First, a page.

In the spring of 1972, Stevie Wonder released Music of My Mind and the Rolling Stones put out Exile on Main Street. Both albums were instant hits, with the former’s reaching Number 21 on the Billboard 200 and Exile reaching Number One. So when the Stones recruited Wonder, then just 22, to open up their summer tour that year, it was an unstoppable combo that became even more exciting when Wonder joined the Stones at four dates for a medley of his 1966 hit “Uptight (Everything’s Alright)” and the Stones’ hit from the previous year, “(I Can’t Get No) Satisfaction,” as the encore.
On July 26th, the second of two nights at New York City’s Madison Square Garden, Mick Jagger helped Wonder to his piano and the horn section got loose. Eventually they kicked into “Uptight” with its trumpet flourishes and Wonder sang the song with his own band backing him up. Jagger snuck up behind Wonder and clapped his hands, and eventually helped him to center stage when the song transitioned into “Satisfaction,” which Jagger took the lead on. Wonder joined in on the “and I try” parts, and the two singers started dancing in one of the most jubilant onstage rave-ups of their respective careers, jumping and holding hands and throwing things around the stage.
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Filmmakers Robert Frank and Daniel Seymour captured footage of the performance for their cinéma vérité documentary Cocksucker Blues, but the film never got an official release, due to the Stones suing to keep it away from the public eye because of their misbehavior in it. The full thing is now available unofficially on YouTube.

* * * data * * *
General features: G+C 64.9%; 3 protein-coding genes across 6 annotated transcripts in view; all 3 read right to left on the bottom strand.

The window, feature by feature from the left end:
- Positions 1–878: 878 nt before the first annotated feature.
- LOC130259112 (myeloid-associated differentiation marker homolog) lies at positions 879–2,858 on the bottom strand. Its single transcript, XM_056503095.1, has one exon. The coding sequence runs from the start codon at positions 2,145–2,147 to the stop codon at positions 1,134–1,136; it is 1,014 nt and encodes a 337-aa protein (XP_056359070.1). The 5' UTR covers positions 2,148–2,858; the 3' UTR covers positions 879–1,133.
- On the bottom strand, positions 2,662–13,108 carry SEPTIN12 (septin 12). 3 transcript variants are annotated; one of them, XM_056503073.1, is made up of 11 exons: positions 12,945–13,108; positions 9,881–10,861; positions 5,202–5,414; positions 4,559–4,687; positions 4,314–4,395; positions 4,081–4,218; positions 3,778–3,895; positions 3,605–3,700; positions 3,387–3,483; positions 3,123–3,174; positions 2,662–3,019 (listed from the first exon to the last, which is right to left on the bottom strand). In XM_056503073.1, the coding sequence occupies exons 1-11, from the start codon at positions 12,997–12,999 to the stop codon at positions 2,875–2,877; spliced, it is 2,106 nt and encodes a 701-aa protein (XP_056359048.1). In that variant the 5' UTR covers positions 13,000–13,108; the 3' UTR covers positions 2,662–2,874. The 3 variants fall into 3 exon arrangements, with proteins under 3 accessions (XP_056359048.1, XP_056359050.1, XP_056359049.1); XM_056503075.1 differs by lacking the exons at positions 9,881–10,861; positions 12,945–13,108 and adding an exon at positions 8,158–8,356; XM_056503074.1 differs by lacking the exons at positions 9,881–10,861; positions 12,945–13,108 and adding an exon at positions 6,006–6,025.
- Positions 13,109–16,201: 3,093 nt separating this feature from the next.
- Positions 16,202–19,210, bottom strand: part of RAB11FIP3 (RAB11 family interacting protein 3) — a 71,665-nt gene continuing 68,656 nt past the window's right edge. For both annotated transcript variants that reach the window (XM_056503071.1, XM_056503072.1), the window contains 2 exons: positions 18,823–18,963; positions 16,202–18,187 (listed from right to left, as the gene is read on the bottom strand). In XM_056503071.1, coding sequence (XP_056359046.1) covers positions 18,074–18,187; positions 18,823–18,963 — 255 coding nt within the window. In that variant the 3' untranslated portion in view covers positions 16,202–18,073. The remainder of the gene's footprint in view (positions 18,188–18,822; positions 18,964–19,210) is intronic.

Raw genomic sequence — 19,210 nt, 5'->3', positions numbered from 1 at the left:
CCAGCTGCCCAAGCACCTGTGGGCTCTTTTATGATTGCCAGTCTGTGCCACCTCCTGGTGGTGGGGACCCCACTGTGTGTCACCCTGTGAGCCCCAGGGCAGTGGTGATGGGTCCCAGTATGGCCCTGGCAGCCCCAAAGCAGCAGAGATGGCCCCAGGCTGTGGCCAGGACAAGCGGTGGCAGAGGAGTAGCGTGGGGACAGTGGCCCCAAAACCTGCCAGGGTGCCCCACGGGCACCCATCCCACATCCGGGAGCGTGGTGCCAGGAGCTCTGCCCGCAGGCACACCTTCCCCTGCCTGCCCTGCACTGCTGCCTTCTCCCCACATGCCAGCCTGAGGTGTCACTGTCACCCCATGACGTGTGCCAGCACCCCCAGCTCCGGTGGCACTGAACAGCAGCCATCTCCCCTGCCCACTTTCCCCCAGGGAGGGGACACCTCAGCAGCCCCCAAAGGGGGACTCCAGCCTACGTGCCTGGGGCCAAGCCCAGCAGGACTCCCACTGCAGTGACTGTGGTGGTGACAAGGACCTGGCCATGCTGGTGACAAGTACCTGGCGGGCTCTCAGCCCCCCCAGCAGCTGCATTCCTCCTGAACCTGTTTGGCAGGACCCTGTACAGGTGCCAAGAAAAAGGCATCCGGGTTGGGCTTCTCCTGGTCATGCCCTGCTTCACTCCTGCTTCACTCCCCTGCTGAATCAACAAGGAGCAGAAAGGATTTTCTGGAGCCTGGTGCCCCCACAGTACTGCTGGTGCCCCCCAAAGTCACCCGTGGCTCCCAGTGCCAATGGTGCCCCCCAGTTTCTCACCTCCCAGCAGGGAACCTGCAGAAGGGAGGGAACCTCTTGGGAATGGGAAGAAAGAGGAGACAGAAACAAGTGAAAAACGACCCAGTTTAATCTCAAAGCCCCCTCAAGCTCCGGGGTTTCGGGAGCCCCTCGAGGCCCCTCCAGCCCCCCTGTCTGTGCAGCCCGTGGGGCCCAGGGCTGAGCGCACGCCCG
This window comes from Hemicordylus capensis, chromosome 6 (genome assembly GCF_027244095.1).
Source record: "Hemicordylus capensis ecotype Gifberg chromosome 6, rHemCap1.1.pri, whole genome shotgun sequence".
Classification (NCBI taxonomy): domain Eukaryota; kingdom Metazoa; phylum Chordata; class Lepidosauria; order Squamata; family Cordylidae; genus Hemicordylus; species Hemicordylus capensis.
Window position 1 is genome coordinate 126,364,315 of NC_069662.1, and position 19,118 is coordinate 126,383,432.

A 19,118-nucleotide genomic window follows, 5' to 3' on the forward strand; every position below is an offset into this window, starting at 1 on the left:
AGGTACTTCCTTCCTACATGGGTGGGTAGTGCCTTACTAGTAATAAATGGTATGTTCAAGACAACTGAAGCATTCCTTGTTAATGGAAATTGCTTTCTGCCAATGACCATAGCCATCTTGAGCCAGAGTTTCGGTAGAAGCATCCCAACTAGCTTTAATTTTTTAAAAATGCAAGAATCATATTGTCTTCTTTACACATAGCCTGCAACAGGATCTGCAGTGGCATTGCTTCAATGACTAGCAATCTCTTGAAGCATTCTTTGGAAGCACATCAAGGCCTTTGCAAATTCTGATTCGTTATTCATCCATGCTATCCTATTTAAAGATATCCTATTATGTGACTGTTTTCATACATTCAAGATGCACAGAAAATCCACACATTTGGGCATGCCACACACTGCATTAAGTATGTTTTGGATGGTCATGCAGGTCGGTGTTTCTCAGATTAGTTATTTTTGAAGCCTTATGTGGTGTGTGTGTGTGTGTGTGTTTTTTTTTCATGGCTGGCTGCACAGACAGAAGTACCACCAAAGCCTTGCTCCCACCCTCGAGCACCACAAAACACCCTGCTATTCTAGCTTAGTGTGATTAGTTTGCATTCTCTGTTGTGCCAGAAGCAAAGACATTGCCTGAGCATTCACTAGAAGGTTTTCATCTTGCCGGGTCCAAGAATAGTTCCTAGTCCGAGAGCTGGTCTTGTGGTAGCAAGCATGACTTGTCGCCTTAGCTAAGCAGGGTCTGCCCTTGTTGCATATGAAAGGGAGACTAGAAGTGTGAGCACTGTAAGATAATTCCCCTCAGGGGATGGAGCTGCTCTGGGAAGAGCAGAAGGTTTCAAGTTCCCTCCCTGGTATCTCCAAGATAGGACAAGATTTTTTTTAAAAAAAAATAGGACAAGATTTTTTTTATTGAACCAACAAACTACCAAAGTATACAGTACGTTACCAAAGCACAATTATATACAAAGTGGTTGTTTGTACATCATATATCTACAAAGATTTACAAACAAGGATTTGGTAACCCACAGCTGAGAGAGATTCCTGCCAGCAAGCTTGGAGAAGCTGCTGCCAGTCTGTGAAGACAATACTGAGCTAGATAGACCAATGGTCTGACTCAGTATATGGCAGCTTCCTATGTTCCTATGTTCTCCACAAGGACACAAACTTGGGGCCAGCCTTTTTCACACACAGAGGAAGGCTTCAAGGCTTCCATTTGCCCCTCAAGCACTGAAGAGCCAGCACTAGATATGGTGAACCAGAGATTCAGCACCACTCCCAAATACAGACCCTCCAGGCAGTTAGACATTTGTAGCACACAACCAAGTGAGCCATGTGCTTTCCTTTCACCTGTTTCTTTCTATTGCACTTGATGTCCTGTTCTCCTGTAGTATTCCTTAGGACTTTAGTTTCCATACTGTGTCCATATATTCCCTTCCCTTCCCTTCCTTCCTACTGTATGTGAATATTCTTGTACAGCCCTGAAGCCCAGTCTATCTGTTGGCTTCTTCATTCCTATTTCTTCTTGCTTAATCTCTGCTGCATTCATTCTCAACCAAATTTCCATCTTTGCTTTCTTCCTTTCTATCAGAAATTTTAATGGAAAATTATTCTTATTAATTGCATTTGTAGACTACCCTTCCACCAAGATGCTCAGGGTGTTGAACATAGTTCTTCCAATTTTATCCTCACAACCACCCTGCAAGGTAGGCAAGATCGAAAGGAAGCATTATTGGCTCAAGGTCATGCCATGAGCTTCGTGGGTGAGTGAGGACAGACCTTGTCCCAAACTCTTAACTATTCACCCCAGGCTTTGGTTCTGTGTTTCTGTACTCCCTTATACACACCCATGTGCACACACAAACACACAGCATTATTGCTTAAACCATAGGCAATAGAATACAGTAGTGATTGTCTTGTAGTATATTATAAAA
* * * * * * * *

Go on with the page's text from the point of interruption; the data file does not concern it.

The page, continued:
A 1976 Rolling Stone report on the film declared the Wonder collaboration to be the highlight of the movie. “Only the brief concert scenes stick with the viewer — particularly one of Jagger and Stevie Wonder dancing during a performance of ‘Satisfaction,’” the magazine wrote. “For the most part, the film is distant and cold as death; the Stones’ distance — from members of the tour, from each other, from hangers-on like Andy Warhol and Lee Radziwill — is monolithic (‘Bloody bunch of voyeurs,’ Jagger snaps at a photographer). In the end, all that remains is the music, and even that is as unreal as the quadraphonic sterility of the film ultimately released to chronicle the 1972 tour — Ladies and Gentlemen, the Rolling Stones.”
In a New York Times interview at the time, Wonder said he mostly enjoyed the tour, aside from some venues leaving his name off the marquees and the amount of time he had to play. “No matter how many hassles we’ve had, the good vibes have more than offset the bad ones,” he said. “Music is like a religion to me, you know, and the more sharing that takes place between the musicians and the audience the more spiritual the music becomes. I like to have a lot of time to stretch out — to get that spirit moving — and we only get to play for 30 or 40 minutes, but we’ve still managed to make a lot of people have soulful experiences.”
On the Stones’ current tour, “(I Can’t Get No) Satisfaction” is still their closing number, and it remains their most-performed song live. “Uptight” also remains one of Wonder’s most-performed songs, though it was usurped by another song that came out in 1972, well after the Stones tour wrapped: “Superstition.”
At the time, all that mattered to Wonder, at least, was experiencing a moment of transcendence with the people listening to him. “I like to feel it happen when I’m up there; I like to feel free with my audience,” he said. “And if things are cooled down, I just start clapping my hands and getting funky. And pretty soon that feeling of togetherness is right there. That’s the kind of response I like.”
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